Handmade Raincoats | Ape to Gentleman for Hancock Vulcanised Articles
Brands don’t get any more legitimate than Hancock Vulcanised Articles. You might not have heard of them yet, but read on – for you’ll appreciate the levels of quality here.
The story begins with Mr Thomas Hancock, who founded the rubber industry in Britain. In 1815 Hancock entered the stagecoach business, creating a need for an effective waterproofing agent for his coaches, drivers and passengers. The answer was rubber, and specifically his creation, a rubber masticator: a machine designed with revolving teeth that tore up rubber scraps. These shredded bits, unbeknown to Hancock, bonded into a solid mass of rubber which he pressed into moulds and sheets. Hancock’s masticator gave birth to the rubber industry.
Hancock’s success and rubber masticator caught the eye of Charles Macintosh, who in 1823 had patented a process for waterproofing fabrics with naphtha-treated rubber. Hancock in turn applied for a licence in 1825 to use Macintosh’s naphtha process. Subsequently, the two men became partners in the manufacture of waterproof items.
Hancock wasn’t finished there however, and in 1825 he patented elastication for use in clothing. This included elasticated cuffs and waists for warmth, as well as elasticated pockets to prevent pick-pockets. He used Siphonia Elastica, a rubber tree noted for providing the greatest amount and finest quality of natural rubber. A picture of the tree hand-drawn by Hancock is now the signature print of Hancock Vulcanised Articles.
Today, Hancock Vulcanised Articles specialises in handmade raincoats crafted at its factory in Scotland. And the brand’s rich heritage has not been lost – two generations of specialist coat-makers continue to work their magic on a wide variety of vulcanised rubberised cloths, including wool flannels, cashmeres, silks and cottons. These are then bonded using a traditional manufacturing process at an original Victorian factory in England.
The modern-day Hancock silhouette boasts clean, minimal lines with luxury detailing and finishings. And of course, that signature botanical printed cotton within. The brand distinguishes itself further by offering outerwear made to customer specification. Hems and cuffs can be altered to order, for example, and due to the entirely handmade process, they can produce coats to order using an array of limited fabrics and linings. At present, just 100 coats are made at the factory each month.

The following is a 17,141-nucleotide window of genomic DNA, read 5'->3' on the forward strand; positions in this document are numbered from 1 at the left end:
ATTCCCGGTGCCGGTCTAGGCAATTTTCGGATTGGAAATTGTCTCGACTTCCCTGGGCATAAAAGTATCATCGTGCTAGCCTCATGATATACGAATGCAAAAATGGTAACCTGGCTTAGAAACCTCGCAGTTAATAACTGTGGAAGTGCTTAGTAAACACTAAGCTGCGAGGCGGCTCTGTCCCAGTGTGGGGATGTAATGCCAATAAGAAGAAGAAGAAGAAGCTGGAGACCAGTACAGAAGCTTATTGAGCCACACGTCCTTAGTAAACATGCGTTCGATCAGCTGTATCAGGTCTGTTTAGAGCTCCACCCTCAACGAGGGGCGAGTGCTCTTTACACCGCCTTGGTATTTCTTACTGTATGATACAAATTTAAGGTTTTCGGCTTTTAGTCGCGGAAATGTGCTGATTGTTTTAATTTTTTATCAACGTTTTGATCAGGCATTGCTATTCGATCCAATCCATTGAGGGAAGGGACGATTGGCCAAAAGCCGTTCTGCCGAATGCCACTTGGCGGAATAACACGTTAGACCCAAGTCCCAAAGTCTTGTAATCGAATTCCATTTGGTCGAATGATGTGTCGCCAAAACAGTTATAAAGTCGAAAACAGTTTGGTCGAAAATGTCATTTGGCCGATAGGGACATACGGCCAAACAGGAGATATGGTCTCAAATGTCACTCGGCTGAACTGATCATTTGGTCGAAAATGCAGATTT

The manufacturing process is quite something, with every item first cut then sewn by a team of machinists before it is passed an experienced coat-makers. Interior seams and pockets are glued and taped by hand – a process called “smearing” – before being rolled flat using a hardened steel hand roller then finished with a rubber cleaning wheel tool.
All Hancock Vulcanised Articles are handmade in rubber bonded (vulcanised), natural cloths. Subsequently, two-layers of cloth are bonded with a layer of rubber in-between, creating an impenetrable barrier and ensuring the finished cloth is 100% waterproof.
Ape to Gentleman for Hancock Vulcanised Articles
For this review, we were gifted an Article 49 double-breasted raincoat featuring a concealed front placket, hidden top button, front welt pockets and button-through rear vent.
Honestly, we were blown away by the quality of the coat – not only in terms of aesthetics but the level of craftsmanship too. Eli (pictured throughout) teamed his with selvedge jeans and dark brown Chelsea boots for an urban explorer look, whilst I combined my Article 41 raincoat with black sweatpants, Nike Flyknit sneakers and a grey hoodie for a modern take on athleisure.
Whether worn formally with a lounge suit for the 9-5, with smart casual pieces for a date, or dressed down at the weekend, the coats worked magnificently in every setting.
We can only applaud Hancock Vulcanised Articles for the brand’s “rebirth” and can’t wait to see what they have in store next. If you’re in search of a fine quality raincoat with a unique backstory and want to avoid the stereotypical Burberry and Macintosh varieties, look no further.
Visit hancockva.com for more information and to purchase.
- Client: Hancock Vulcanised Articles
- Photography: Making Frames
- Human: Eli Ankutse of JOSHUA’s Magazine
- Location: Dovedale, Peak District